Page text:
34.1 | Jonathan Luke Austin

The Poetry of Moans and Sighs: Designs for and against Evil

Can we think of war asubjectively? Today, the contours of warfare are expeditionary, spatially disembedded and temporally expansive. Broadly, these trends hint at an ontology of war exceeding identifiable subjects around which to attribute its origins and prevalence. War is coming to be seen in machinic terms, driving on and expanding regardless of our desires. These controversial conceptualizations radically challenge the basis of most social scientific understandings of war and profoundly disorder (international) legal understandings of justice, accountability and responsibility. In this essay, I begin by reading the asubjective nature of war through an engagement with Ahmed Saadawi’s novel Frankenstein in Baghdad, which depicts post-2003 Iraq as a warscape stalked by the “Whatsitsname,” a monstrous presence stitched together from the bodies of those killed across the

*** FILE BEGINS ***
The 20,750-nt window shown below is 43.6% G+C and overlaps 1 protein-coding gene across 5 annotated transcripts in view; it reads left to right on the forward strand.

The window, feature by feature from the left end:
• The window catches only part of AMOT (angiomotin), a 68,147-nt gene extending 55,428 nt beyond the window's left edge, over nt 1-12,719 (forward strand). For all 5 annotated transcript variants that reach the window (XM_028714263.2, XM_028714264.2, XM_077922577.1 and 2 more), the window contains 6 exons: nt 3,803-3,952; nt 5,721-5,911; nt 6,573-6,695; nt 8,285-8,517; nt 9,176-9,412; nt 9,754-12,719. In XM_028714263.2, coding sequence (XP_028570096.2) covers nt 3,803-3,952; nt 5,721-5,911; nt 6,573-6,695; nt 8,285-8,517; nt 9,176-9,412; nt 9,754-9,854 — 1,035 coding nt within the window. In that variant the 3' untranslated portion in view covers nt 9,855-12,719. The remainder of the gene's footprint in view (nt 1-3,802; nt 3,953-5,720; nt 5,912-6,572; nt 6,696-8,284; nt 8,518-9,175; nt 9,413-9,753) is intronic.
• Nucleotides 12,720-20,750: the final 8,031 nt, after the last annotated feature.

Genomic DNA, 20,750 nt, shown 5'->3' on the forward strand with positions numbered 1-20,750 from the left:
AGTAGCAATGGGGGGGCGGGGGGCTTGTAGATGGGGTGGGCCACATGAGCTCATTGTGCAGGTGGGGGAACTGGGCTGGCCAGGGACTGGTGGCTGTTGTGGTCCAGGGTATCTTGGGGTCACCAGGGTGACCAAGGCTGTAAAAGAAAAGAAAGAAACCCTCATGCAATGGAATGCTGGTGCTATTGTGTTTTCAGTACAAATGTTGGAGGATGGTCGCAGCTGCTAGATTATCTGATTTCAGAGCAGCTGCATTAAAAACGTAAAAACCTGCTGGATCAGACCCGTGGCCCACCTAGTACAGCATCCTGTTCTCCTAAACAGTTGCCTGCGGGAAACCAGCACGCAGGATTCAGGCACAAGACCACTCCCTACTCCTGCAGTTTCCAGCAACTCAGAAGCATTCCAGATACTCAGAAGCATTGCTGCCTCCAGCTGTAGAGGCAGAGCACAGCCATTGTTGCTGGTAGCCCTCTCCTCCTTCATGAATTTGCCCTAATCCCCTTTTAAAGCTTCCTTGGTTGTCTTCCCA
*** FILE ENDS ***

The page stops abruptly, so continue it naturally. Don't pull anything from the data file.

city by different political factions. Drawing on Donna Haraway’s notion of response-ability, I suggest the Whatsitsname can serve not only as a metaphor for the asubjective ontology of war but also as a means through which to imagine new modes of intervening against that asubjectivity. I thus conclude
by speculating on the possibility of developing what I term a material-aesthetic poetics of designing against war, evil and violence.